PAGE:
A cohort of 131 consecutive, chronic HF patients with CRT indication were enrolled between September 2009 and December 2010 to our prospective, single-centre observational study. In accordance with the current and recent guidelines, the inclusion criteria included: symptomatic heart failure [New York Heart Association (NYHA) II-IVa functional class] treated with maximal tolerated medical therapy for at least 3 months prior to inclusion; LV ejection fraction (LVEF) below 35%; QRS duration wider than 120 ms (measured on surface electrocardiogram using the widest QRS complex from II, V1 and V6 leads) [10–13]. Exclusion criteria were malignancies, diagnosed inflammatory diseases and primary genetic cardiomyopathies. All patients provided their written informed consent. The study adhered to the Declaration of Helsinki and was approved by the local ethics committee of the Semmelweis University.
The present echocardiographic sub-study included 93 patients, who consented to undergo detailed echocardiographic examination (S1 Dataset).
Study protocol and outcomes
Prior to CRT implantation, at the baseline visit we examined the physical status of the patients, recorded medical history and performed ECG analysis and detailed echocardiography. At 6 months follow-up we carried out echocardiography and clinical status assessment. Twenty-four months after CRT implantation we evaluated clinical status. The primary end-point of the study was all-cause mortality at the 6 as well as the 24 months follow-up.
All patients underwent successful CRT-P (pacemaker only CRT) or CRT-D (CRT with implantable cardioverter defibrillator) implantation. The right atrial and right ventricular leads were positioned in the right appendage and mid interventricular septum or in the RV apex. Left ventricular lead positioning was performed under guidance of venography, and when accessible lateral or postero-lateral cardiac veins were chosen. Implanted devices included Contak Renewal (Guidant Corp., Arden Hills, MN, USA), Cognis (Boston Scientific USA), Stratos, Lumax (Biotronik, Berlin, Germany) and Insync III (Medtronic Inc., Minneapolis, MN, USA). We implanted CRT-Ds to 46% of the patients. CRT-D was indicated in case of those patients who suffered previously documented ventricular arrhythmias and whenever it was indicated by the referring physician .
Echocardiography and Strain Imaging
We performed transthoracic echocardiography with a commercially available cardiovascular ultrasound system (iE33, Philips Healthcare, Best, The Netherlands) and used S5-1 transducer (Philips Healthcare, Best, The Netherlands) for the 2D and Doppler imaging. Standard parasternal short-, long-axis and apical views were acquired in left lateral supine position. We repeated all measurements three times in separate cardiac cycles and calculated the average value of the results for further analysis.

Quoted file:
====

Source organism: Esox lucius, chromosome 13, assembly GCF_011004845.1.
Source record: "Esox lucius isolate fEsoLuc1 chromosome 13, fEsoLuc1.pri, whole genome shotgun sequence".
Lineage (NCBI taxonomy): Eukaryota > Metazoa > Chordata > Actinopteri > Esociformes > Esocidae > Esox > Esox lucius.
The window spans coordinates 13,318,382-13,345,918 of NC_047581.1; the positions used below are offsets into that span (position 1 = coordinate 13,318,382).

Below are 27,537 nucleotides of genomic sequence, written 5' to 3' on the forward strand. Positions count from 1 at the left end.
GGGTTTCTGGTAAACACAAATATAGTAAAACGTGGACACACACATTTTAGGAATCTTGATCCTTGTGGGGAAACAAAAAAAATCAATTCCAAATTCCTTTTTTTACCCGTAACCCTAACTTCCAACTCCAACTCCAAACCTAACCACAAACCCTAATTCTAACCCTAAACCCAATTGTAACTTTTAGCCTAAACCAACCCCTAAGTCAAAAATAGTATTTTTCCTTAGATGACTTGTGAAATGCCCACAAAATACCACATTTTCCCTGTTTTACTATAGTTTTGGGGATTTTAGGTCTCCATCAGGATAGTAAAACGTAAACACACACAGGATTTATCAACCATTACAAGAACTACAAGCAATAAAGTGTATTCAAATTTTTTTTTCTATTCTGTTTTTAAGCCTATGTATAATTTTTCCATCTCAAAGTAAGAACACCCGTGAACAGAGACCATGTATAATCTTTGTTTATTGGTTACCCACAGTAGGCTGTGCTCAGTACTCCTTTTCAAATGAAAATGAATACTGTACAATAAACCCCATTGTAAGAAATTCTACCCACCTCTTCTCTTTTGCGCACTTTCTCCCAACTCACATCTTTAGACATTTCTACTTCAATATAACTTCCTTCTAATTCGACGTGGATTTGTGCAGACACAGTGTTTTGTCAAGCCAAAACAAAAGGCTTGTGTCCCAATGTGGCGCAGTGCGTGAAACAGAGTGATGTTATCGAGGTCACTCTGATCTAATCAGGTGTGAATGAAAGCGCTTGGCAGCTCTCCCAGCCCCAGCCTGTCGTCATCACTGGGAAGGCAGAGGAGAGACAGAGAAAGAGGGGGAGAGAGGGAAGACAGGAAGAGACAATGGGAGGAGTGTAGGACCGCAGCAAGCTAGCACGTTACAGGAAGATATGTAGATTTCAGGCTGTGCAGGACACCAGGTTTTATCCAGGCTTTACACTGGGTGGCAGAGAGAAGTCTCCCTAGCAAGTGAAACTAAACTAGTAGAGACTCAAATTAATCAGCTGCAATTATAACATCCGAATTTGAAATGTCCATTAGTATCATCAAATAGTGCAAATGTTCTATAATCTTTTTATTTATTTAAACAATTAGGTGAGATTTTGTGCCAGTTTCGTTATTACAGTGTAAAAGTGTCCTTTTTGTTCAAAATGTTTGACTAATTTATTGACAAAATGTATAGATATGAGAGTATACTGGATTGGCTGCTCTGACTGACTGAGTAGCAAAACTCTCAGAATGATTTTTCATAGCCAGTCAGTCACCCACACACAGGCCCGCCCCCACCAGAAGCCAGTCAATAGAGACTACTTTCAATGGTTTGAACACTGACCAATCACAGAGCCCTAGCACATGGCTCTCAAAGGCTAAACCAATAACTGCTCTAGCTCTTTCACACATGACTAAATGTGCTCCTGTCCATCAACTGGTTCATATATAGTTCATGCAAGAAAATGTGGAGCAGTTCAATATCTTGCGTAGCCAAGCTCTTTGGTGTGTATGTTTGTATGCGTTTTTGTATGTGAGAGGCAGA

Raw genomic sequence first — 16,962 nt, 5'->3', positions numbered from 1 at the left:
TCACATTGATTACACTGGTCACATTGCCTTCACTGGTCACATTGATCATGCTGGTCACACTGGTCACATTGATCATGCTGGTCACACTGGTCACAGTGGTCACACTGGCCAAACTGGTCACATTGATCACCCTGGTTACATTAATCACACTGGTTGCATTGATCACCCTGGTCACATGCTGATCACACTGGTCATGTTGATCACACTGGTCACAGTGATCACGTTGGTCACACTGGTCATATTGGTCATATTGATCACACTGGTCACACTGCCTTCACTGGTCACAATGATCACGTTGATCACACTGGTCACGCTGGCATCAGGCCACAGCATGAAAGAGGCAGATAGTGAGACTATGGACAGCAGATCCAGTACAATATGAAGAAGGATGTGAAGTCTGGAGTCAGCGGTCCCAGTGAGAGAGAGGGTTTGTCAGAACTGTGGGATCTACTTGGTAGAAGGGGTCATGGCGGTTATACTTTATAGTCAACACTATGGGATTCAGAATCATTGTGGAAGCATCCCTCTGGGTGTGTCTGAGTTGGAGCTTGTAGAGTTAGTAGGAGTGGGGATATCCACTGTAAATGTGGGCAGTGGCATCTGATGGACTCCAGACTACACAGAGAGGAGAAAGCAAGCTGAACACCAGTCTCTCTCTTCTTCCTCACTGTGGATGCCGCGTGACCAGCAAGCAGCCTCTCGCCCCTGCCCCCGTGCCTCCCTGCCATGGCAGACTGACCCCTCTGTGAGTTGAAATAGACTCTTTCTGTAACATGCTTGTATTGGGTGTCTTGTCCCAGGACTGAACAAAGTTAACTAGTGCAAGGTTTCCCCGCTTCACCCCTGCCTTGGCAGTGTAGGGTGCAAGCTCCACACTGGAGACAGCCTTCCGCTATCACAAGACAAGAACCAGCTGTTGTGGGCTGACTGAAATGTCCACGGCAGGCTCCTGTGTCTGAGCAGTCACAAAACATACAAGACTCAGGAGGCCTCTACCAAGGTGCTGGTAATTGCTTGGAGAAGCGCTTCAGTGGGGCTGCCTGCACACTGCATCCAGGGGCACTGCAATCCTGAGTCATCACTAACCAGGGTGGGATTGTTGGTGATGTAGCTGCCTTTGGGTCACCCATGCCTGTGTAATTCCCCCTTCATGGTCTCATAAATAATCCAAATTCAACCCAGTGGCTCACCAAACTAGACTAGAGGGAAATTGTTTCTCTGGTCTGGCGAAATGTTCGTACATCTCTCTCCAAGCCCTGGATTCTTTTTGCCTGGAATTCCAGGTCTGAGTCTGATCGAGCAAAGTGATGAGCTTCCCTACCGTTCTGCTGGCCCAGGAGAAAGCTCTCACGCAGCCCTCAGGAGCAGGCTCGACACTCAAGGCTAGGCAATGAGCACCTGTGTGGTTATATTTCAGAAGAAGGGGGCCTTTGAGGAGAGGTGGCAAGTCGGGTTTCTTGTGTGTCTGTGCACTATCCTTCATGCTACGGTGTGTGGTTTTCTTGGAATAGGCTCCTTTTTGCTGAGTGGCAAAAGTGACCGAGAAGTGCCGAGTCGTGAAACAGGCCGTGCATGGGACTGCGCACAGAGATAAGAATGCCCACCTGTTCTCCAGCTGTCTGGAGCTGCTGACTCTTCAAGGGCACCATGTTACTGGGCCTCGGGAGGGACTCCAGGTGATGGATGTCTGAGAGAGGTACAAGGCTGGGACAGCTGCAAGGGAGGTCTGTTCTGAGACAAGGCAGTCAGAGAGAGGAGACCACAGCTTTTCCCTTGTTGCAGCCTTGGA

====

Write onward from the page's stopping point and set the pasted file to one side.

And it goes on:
We assessed left ventricular end-diastolic volume (LVEDV), left ventricular end-systolic volume (LVESV), LVEF and left atrial volume (LAV) using the modified Simpson’s biplane method. Wall motion abnormalities were detected in ischaemic patients using a model that divides the left ventricle into 5 segments (septal, lateral, anterior, inferior, and apical) and akinetic wall segment abnormalities were considered for further analysis.
Guidelines proposed by the American College of Echocardiography were used to evaluate right ventricular dimensions and function . Right atrial (RA) area measurement was performed using planimetry, and RA volume was calculated using the modified Simpson’s method. We traced the endocardial borders of RV end-diastolic and end-systolic areas (RVEDA, RVESA) manually and defined right ventricular fractional area change (RVFAC) by using the [(RVEDA—RVESA)/RVEDA x 100] formula. The base-to-apex shortening of the RV during systole was represented by tricuspid annular plane systolic excursion (TAPSE), which was recorded on M-mode, guided by two-dimensional (2D) echocardiography.
We determined semiquantitatively both mitral (MI) and tricuspid insufficiency (TI) on a 4 point scale based on the maximal distance of regurgitant jet originating from the valve orifice. Pulmonary artery systolic pressure (PASP) was evaluated using continuous wave (CW) Doppler measurement of maximal transtricuspid regurgitant flow velocity. Left ventricular diastolic function was characterised by the mitral inflow pattern using pulsed-wave (PW) Doppler: peak velocities of E wave [with deceleration time (DT)] and A wave were measured, then the velocity ratio (E/A) was calculated. We performed tissue Doppler imaging (TDI) to measure the early (E’) diastolic annular velocity at the lateral corner of the mitral annulus. Mitral E velocity, corrected for the influence of relaxation (i.e., the E/E’ ratio), was calculated to estimate left ventricular filling pressure.